An armed man gestures as he stands on the rubble of houses destroyed in an air strike near Sanaa Airport in Yemen on March 26, 2015.

Khaled Abdullah | Reuters

WASHINGTON – President Joe Biden will announce the end of US support for offensive operations in Yemen on Thursday and will appoint a new envoy to oversee the nation’s diplomatic mission to end the civil war there.

Biden’s policies, however, will not extend to US offensive operations against Al Qaida’s subsidiary in the region known as AQAP.

“It does not extend to actions against AQAP that we are taking to protect the homeland and American interests in the region, as well as our allies and partners,” National Security Advisor Jake Sullivan told reporters at a news conference at the White House Thursday.

“It extends to the types of offensive operations that perpetuated a civil war in Yemen that turned into a humanitarian crisis,” Sullivan said.

Biden will speak to Tim Lenderking, deputy assistant secretary of state for Iran, Iraq and Regional Affairs, to oversee the US diplomatic mission in Yemen, a person familiar with the decision told NBC News.

Biden’s announcement will be part of a larger foreign policy speech that he will give later on Thursday at the US State Department with top American diplomat Antony Blinken.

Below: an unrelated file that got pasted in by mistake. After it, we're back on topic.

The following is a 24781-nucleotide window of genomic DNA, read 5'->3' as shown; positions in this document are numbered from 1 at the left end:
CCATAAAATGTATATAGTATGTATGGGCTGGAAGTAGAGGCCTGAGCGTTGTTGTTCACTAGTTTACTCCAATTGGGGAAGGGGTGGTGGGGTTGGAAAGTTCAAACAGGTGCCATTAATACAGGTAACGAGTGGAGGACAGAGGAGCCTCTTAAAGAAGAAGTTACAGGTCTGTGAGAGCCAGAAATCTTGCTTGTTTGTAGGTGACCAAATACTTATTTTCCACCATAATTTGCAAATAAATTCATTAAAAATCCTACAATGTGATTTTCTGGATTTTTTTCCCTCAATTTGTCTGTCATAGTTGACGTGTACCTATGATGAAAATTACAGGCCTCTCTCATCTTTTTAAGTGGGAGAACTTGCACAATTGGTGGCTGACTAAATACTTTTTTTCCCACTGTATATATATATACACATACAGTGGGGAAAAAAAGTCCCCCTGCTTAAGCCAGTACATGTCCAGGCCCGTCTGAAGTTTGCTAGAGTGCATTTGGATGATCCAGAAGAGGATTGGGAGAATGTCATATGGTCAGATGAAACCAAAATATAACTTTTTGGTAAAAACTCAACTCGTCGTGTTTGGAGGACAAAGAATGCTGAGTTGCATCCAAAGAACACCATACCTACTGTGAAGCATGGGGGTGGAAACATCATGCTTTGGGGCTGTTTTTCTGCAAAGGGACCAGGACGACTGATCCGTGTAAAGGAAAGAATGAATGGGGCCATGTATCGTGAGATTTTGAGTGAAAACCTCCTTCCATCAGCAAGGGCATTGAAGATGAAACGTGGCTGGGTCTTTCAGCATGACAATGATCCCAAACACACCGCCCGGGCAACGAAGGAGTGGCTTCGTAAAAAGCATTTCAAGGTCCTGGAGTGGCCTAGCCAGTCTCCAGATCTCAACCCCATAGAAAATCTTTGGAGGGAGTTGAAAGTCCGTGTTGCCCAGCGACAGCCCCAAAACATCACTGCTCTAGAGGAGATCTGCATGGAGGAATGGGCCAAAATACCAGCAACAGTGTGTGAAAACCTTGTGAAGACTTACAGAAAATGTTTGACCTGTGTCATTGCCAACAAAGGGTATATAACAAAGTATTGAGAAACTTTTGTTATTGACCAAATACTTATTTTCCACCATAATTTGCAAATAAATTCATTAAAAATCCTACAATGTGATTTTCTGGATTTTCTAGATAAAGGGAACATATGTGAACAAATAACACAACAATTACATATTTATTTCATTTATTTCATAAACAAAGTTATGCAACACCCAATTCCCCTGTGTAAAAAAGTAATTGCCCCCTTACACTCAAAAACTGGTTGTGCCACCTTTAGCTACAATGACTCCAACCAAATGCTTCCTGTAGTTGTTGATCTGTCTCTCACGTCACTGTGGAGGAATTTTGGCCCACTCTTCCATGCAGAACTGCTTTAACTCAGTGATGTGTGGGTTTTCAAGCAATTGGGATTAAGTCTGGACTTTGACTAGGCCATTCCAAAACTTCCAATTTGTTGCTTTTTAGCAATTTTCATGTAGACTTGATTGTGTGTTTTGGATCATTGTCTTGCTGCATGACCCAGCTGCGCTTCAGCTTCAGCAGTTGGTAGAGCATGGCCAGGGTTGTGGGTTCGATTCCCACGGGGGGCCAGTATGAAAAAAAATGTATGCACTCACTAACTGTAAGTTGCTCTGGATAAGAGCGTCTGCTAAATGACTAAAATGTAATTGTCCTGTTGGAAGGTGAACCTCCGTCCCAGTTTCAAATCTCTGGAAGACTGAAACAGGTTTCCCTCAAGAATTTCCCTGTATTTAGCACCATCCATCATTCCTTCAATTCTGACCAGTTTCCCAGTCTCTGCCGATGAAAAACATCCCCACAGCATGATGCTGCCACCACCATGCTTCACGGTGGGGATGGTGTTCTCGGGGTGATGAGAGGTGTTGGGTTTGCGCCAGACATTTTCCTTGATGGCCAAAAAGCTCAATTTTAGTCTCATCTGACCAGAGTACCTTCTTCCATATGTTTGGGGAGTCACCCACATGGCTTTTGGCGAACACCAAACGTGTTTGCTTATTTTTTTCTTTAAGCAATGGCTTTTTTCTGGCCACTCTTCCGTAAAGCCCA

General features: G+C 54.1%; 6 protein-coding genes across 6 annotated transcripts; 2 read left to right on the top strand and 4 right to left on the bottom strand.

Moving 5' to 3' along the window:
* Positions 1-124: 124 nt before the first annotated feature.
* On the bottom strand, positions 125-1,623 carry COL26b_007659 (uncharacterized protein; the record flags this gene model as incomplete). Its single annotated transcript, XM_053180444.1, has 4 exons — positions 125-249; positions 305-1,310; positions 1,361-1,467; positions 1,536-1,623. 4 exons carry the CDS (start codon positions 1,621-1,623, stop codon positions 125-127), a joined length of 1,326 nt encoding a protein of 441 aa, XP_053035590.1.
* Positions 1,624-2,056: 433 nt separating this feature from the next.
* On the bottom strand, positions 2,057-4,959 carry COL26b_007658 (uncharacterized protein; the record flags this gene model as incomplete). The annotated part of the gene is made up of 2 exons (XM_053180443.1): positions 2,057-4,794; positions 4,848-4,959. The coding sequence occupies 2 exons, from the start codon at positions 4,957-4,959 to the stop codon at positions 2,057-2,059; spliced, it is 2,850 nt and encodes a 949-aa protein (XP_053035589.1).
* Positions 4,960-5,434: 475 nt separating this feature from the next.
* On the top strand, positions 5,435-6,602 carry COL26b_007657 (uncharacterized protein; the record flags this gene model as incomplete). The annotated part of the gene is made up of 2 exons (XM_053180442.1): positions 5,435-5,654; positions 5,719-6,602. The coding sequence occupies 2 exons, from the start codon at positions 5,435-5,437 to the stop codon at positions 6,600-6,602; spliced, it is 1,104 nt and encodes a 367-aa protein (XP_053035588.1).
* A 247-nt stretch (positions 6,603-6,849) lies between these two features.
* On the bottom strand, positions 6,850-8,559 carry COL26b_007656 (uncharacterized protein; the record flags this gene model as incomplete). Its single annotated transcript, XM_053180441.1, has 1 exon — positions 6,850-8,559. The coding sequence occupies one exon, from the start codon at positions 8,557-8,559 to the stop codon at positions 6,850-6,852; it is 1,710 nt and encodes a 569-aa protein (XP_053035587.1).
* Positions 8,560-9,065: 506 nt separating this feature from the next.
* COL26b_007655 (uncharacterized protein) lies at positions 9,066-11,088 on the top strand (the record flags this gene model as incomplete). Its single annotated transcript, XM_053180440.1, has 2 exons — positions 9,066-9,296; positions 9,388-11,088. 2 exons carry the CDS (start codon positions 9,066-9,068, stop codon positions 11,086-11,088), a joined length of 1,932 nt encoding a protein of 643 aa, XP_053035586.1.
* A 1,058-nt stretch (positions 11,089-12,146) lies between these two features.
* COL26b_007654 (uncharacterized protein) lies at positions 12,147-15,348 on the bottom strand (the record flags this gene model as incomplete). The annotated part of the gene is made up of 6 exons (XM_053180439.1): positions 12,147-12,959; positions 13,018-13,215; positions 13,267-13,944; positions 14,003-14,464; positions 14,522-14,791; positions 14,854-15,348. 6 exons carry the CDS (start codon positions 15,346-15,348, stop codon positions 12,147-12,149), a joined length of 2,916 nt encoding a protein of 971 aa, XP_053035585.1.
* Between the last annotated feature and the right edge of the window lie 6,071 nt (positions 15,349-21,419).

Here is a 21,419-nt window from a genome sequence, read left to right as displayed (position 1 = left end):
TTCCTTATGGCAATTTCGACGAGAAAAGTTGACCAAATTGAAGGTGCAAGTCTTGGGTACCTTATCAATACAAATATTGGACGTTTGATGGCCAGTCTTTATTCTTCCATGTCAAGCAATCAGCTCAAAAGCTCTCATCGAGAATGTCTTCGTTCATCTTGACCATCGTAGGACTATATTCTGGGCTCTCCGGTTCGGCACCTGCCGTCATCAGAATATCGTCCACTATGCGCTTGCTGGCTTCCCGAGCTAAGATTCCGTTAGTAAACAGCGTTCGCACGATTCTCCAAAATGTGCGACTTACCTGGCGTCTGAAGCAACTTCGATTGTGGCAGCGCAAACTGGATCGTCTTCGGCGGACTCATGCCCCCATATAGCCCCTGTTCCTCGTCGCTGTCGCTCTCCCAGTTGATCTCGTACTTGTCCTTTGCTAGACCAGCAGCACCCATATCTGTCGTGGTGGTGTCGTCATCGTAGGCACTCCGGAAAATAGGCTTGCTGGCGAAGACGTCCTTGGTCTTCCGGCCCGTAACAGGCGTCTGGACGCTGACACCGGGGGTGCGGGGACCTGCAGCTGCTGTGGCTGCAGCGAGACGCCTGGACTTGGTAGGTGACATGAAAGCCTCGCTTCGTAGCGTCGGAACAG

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“He will talk about the United States playing a more active and committed role in diplomacy to end the conflict in Yemen, and that includes appointing a special envoy,” said Sullivan.

The US has informed Saudi Arabia and the United Arab Emirates of its decision, Sullivan said. The Saudis and the UAE have been launching attacks against Houthi forces in Yemen since March 2015.

Allies of former Yemeni President Ali Abdullah Saleh, the Houthis took over the capital of Yemen in 2014, escalating tensions and accelerating intervention in Saudi Arabia and the United Arab Emirates. The US accuses the Houthis of receiving support from Iran.

The United Nations previously said that the ongoing armed conflict in Yemen has caused the largest humanitarian crisis in the world. The US provided more than $ 630 million in humanitarian aid to Yemen in fiscal 2020, according to the State Department.